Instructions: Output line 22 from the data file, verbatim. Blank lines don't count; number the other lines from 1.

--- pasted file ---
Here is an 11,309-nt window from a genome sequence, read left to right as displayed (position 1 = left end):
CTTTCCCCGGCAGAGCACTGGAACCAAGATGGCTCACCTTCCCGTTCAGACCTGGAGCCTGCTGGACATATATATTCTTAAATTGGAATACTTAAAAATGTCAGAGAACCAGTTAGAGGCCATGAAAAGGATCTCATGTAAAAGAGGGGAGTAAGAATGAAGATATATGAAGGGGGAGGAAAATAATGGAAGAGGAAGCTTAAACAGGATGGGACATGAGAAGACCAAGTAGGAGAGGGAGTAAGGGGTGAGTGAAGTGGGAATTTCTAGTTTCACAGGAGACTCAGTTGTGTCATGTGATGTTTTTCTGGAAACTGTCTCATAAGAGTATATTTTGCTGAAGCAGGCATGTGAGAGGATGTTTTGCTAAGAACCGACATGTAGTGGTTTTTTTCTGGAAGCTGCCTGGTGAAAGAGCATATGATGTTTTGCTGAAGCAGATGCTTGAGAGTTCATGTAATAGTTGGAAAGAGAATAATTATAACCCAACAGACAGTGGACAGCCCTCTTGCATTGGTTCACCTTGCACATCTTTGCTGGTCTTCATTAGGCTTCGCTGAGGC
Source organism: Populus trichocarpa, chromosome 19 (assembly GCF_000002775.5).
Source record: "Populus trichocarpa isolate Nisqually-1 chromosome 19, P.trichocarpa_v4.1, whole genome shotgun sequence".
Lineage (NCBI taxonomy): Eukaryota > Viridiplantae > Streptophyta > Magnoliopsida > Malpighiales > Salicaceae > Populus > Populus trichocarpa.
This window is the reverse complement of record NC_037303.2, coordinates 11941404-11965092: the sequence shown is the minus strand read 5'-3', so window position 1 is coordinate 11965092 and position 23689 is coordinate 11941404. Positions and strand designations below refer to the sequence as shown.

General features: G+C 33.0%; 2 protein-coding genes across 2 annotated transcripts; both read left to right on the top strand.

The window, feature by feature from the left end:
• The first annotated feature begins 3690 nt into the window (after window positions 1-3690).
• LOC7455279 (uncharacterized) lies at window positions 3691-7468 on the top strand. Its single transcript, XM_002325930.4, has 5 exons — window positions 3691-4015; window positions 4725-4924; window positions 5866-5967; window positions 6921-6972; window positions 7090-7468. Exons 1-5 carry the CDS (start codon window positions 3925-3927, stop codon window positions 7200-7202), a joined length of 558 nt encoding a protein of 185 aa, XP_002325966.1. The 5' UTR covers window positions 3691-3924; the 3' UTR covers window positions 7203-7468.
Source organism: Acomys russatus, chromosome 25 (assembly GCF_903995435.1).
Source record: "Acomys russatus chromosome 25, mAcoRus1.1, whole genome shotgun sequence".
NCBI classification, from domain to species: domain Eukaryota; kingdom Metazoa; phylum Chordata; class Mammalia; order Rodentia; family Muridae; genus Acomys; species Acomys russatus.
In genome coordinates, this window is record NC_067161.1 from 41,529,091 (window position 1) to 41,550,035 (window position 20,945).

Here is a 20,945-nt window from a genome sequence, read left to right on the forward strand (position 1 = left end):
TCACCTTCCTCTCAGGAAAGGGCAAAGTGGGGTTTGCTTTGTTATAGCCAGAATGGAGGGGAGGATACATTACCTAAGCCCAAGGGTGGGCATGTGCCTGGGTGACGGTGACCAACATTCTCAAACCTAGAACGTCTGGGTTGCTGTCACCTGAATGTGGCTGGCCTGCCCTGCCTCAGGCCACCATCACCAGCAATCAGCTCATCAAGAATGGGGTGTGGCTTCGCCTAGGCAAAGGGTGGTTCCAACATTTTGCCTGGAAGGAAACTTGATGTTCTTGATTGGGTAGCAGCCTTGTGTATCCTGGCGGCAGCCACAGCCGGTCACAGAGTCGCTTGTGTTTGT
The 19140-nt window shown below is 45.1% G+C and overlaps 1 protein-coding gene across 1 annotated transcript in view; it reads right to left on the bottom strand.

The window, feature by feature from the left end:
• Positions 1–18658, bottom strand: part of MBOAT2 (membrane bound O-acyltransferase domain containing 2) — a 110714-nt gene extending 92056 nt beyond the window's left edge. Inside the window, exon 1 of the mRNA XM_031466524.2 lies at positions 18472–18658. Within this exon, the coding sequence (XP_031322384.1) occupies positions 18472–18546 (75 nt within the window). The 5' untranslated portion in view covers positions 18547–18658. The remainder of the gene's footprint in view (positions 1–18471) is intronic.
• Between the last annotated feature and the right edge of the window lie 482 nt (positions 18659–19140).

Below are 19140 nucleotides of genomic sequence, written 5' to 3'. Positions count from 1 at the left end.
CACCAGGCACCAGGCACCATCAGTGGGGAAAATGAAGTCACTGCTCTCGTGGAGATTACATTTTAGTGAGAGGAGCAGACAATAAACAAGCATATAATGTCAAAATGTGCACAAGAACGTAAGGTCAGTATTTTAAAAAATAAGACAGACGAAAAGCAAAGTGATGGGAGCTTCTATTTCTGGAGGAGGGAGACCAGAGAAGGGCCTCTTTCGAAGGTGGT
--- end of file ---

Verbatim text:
CACCAGGCACCAGGCACCATCAGTGGGGAAAATGAAGTCACTGCTCTCGTGGAGATTACATTTTAGTGAGAGGAGCAGACAATAAACAAGCATATAATGTCAAAATGTGCACAAGAACGTAAGGTCAGTATTTTAAAAAATAAGACAGACGAAAAGCAAAGTGATGGGAGCTTCTATTTCTGGAGGAGGGAGACCAGAGAAGGGCCTCTTTCGAAGGTGGT